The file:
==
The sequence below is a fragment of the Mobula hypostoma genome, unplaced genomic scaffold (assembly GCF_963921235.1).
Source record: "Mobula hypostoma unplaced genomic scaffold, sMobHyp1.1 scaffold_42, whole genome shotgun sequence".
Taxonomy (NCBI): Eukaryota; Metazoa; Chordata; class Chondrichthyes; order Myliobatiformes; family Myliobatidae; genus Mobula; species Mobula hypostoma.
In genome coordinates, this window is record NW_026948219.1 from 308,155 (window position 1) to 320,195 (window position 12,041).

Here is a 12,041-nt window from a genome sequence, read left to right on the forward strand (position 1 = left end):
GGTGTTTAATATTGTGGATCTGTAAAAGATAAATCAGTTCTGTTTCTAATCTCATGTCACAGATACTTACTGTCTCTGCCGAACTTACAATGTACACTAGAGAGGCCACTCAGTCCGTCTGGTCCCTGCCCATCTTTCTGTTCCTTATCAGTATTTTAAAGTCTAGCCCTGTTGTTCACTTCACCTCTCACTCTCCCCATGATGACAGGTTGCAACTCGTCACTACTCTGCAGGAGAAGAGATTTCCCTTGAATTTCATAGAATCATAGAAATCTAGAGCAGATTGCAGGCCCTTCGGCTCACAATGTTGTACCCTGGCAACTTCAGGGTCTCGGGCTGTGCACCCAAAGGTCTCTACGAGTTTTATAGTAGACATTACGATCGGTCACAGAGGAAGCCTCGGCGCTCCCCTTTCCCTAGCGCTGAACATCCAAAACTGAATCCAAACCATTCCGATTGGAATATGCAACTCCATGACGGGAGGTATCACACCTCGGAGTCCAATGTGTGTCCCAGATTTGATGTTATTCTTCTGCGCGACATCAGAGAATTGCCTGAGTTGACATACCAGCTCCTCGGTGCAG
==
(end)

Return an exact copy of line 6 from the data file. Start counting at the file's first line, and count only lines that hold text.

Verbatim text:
GGTGTTTAATATTGTGGATCTGTAAAAGATAAATCAGTTCTGTTTCTAATCTCATGTCACAGATACTTACTGTCTCTGCCGAACTTACAATGTACACTAGAGAGGCCACTCAGTCCGTCTGGTCCCTGCCCATCTTTCTGTTCCTTATCAGTATTTTAAAGTCTAGCCCTGTTGTTCACTTCACCTCTCACTCTCCCCATGATGACAGGTTGCAACTCGTCACTACTCTGCAGGAGAAGAGATTTCCCTTGAATTTCATAGAATCATAGAAATCTAGAGCAGATTGCAGGCCCTTCGGCTCACAATGTTGTACCCTGGCAACTTCAGGGTCTCGGGCTGTGCACCCAAAGGTCTCTACGAGTTTTATAGTAGACATTACGATCGGTCACAGAGGAAGCCTCGGCGCTCCCCTTTCCCTAGCGCTGAACATCCAAAACTGAATCCAAACCATTCCGATTGGAATATGCAACTCCATGACGGGAGGTATCACACCTCGGAGTCCAATGTGTGTCCCAGATTTGATGTTATTCTTCTGCGCGACATCAGAGAATTGCCTGAGTTGACATACCAGCTCCTCGGTGCAG